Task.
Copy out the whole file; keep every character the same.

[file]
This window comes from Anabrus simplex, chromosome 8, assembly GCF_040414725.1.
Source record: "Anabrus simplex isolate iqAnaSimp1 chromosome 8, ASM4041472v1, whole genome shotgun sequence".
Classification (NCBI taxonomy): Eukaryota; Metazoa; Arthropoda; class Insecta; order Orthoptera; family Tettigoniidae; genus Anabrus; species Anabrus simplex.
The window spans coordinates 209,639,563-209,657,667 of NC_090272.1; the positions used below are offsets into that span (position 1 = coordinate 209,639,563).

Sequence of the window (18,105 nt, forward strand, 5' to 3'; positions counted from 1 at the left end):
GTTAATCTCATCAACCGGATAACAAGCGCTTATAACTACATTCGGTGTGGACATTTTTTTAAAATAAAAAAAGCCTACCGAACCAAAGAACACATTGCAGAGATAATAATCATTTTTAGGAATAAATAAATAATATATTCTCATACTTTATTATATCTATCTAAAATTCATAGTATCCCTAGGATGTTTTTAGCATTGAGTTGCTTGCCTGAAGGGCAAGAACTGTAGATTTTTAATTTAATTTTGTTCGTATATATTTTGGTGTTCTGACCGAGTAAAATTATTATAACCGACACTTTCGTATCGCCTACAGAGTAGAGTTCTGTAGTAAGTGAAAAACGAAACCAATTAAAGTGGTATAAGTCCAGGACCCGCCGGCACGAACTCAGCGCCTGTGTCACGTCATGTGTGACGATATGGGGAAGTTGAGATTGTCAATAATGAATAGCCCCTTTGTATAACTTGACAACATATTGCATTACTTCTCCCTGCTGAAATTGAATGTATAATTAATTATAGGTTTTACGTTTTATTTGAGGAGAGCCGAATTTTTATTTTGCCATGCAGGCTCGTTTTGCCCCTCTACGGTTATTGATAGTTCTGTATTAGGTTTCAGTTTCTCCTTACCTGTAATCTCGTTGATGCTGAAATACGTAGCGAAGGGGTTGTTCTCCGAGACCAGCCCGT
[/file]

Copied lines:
This window comes from Anabrus simplex, chromosome 8, assembly GCF_040414725.1.
Source record: "Anabrus simplex isolate iqAnaSimp1 chromosome 8, ASM4041472v1, whole genome shotgun sequence".
Classification (NCBI taxonomy): Eukaryota; Metazoa; Arthropoda; class Insecta; order Orthoptera; family Tettigoniidae; genus Anabrus; species Anabrus simplex.
The window spans coordinates 209,639,563-209,657,667 of NC_090272.1; the positions used below are offsets into that span (position 1 = coordinate 209,639,563).

Sequence of the window (18,105 nt, forward strand, 5' to 3'; positions counted from 1 at the left end):
GTTAATCTCATCAACCGGATAACAAGCGCTTATAACTACATTCGGTGTGGACATTTTTTTAAAATAAAAAAAGCCTACCGAACCAAAGAACACATTGCAGAGATAATAATCATTTTTAGGAATAAATAAATAATATATTCTCATACTTTATTATATCTATCTAAAATTCATAGTATCCCTAGGATGTTTTTAGCATTGAGTTGCTTGCCTGAAGGGCAAGAACTGTAGATTTTTAATTTAATTTTGTTCGTATATATTTTGGTGTTCTGACCGAGTAAAATTATTATAACCGACACTTTCGTATCGCCTACAGAGTAGAGTTCTGTAGTAAGTGAAAAACGAAACCAATTAAAGTGGTATAAGTCCAGGACCCGCCGGCACGAACTCAGCGCCTGTGTCACGTCATGTGTGACGATATGGGGAAGTTGAGATTGTCAATAATGAATAGCCCCTTTGTATAACTTGACAACATATTGCATTACTTCTCCCTGCTGAAATTGAATGTATAATTAATTATAGGTTTTACGTTTTATTTGAGGAGAGCCGAATTTTTATTTTGCCATGCAGGCTCGTTTTGCCCCTCTACGGTTATTGATAGTTCTGTATTAGGTTTCAGTTTCTCCTTACCTGTAATCTCGTTGATGCTGAAATACGTAGCGAAGGGGTTGTTCTCCGAGACCAGCCCGT